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Should Cloudflare be responsible for its client’s piracy?

Have you ever wondered how companies of the size of Google and Microsoft do to load their websites almost instantly to millions of users worldwide? And how do these same companies protect their servers from attacks and intrusions? Among the many technologies used in the process, a service has stood out by offering solutions to these and other internet challenges. We’re talking about CloudFlare.

Created in 2009, CloudFlare serves not only large companies but sites of all sizes, as well as Search Results, Blogs, Torrents, CyberLocks, Tubes / Video Sites etc., bringing improvements in security and performance.

In a very simplified way, CloudFlare is a set of website protection and optimization services. The service has characteristics that resemble a Content Delivery Network (CDN). P  

In April, after US President Donald Trump signed the Fight Online Sex Trafficking Act (FOSTA), the company removed and blocked Switter (social media space for sex workers). The law creates higher standards and penalties for websites that are “facilitators” of prostitution. In addition to being removed from the internet, those responsible for managing such services may be sentenced to up to 25 years in prison.

One of the growing debates after the adoption of the law concerns the responsibility of these platforms in the fight against piracy. Since Cloudflare, for example, is used to upload pirated content. Content that is protected by the content delivery network (CDN).

CloudFlare claims not to be responsible for any damage done by customer sites because the company only acts as an “access bridge” to content stored in the client’s main hosting provider. This, yes, stores complete and permanent copies of the sites and should be searched to bring down the content.

But there are those who claim that CloudFlare is not entitled to the legal protections granted to internet service providers such as Google, Facebook and Internet providers, and hosting. One of the arguments raised is that CloudFlare makes unauthorized copies of copyrighted material when it stores temporary copies of the content on its servers and that the company is complicit with infringements committed by its customers by refusing to cancel the services to piracy sites.

As part of protecting against denial of service attacks, CloudFlare also attempts to omit its customers’ true Internet address (IP), which prevents copyright holders from taking action against the hosting providers of those sites. Among the company’s customers is The Pirate Bay, a site well known in the piracy business.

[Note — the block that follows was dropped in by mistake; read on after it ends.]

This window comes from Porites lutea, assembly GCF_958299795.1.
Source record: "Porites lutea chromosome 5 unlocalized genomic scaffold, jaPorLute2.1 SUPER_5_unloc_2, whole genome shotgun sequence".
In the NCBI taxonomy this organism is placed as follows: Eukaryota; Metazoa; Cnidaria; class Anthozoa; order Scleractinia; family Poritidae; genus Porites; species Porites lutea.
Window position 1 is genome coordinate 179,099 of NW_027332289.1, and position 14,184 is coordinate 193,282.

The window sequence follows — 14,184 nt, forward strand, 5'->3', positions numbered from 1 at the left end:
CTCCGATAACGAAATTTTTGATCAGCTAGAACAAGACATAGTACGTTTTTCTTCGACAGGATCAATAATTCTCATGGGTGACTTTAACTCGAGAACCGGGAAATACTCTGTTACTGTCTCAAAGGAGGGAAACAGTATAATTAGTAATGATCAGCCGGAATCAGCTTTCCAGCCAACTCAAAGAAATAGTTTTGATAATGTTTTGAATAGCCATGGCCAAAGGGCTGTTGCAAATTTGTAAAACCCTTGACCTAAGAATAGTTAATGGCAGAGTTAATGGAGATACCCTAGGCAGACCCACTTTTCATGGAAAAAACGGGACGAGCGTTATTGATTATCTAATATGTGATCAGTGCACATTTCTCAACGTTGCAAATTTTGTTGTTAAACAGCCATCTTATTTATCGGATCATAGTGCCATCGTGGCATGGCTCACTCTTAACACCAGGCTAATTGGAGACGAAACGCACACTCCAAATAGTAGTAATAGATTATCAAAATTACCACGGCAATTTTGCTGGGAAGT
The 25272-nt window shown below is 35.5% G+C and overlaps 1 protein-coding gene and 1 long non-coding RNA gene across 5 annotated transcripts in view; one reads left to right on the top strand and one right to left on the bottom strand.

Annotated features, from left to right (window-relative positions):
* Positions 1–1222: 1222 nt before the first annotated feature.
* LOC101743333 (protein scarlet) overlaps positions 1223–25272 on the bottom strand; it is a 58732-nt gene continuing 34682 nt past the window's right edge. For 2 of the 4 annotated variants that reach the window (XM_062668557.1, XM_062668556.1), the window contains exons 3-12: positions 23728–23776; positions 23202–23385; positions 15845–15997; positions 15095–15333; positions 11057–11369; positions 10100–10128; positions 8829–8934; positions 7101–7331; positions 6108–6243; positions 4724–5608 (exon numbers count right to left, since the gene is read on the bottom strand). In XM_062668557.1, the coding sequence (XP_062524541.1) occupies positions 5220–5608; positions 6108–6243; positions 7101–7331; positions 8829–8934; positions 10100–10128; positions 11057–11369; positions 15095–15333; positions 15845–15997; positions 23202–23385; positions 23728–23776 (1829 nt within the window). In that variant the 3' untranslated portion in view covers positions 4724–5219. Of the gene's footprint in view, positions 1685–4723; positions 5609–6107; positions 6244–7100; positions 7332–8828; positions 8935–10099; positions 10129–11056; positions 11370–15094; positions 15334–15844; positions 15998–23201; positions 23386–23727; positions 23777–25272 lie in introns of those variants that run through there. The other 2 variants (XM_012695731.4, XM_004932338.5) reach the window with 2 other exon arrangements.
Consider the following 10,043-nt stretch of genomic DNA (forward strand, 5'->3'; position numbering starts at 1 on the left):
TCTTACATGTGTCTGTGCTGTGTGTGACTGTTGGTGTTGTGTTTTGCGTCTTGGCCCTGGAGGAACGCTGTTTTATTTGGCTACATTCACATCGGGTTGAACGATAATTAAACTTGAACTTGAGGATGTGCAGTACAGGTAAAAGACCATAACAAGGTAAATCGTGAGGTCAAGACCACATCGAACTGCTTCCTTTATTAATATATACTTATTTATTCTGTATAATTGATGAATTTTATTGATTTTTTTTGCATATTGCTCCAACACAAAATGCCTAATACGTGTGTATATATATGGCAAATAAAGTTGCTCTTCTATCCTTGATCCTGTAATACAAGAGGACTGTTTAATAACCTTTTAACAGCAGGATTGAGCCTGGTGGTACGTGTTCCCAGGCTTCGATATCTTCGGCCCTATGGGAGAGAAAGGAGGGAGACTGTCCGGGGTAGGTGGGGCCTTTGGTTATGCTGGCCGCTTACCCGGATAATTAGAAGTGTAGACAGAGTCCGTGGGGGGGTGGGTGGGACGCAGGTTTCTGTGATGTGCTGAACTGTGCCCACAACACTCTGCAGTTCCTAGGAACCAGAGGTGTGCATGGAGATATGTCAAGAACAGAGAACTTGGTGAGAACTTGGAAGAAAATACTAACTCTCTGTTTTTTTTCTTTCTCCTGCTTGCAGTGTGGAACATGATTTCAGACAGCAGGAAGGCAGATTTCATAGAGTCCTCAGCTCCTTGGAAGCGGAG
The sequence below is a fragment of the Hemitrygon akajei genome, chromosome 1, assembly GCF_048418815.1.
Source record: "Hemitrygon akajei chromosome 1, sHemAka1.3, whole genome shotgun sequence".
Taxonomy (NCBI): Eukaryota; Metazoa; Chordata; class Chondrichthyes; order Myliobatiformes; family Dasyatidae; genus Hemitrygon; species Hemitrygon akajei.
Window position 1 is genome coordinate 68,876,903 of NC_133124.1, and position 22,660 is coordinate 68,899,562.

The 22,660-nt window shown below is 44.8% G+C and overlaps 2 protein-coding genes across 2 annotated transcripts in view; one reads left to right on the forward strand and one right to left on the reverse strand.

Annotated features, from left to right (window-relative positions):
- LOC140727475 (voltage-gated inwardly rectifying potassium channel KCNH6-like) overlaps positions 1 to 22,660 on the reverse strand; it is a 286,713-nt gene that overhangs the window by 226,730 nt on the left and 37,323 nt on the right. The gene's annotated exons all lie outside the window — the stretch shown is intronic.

By selectively removing Switter as well as other websites trafficking in illegal material, Cloudflare opens itself up to setting precedents of singling out websites and unfair competition or business practices. Websites that host illegal stolen copywritten material must also fall into this category and by maintaining fundamental operations for these websites despite them hosting illegal material, they are thereby becoming complicit in illegal activity.

The question now is how the Government will position itself from now on issues related to piracy and responsibility on the internet. From a protection standpoint on behalf of the musicians who have had no royalty rights, Donald Trump signed the Music Modernization Act (MMA) into law on October 11th, 2018. Signing one of the largest copyright reforms in the music industry in decades.

Our hope is that in April, May, June, or any time throughout the last year of his presidency, is that US President Donald Trump sees clear, and signs a similar act to the FOSTA Act and the MUSIC Act, and signs what we have coined the “Fight the Online “Cloud” of Piracy” Act (FOCUP). Just like the FOSTA act, we need a law that creates higher standards and penalties for websites that are “facilitators” of piracy. Hosting and or delivery without proper technologies and access for copyright holders to adequately protect themselves. As of five years ago, companies like AVForce, DMCAForce, TuneStat, DigiRegs, and other have provided tools to facilitate programmatic, and user-based copyright management and oversight controls. In addition to being removed from the internet, those responsible for managing such services should be fined up to $125,000 per infringement and could be sentenced time in prison, just like the direct violators of the copyright infringements.

For the sake of thousands of copyright holders around the world and over $500 Billion in copyright-related losses in revenue, let’s put forth worthwhile legislation. In this case for the sake of President Donald Trump himself, such as his book, ‘The Art of the Deal” which has been pirated more than 100,000 times, let’s make copyright protection “Great Again”.

Thank you and thank you Mr. President in advance.

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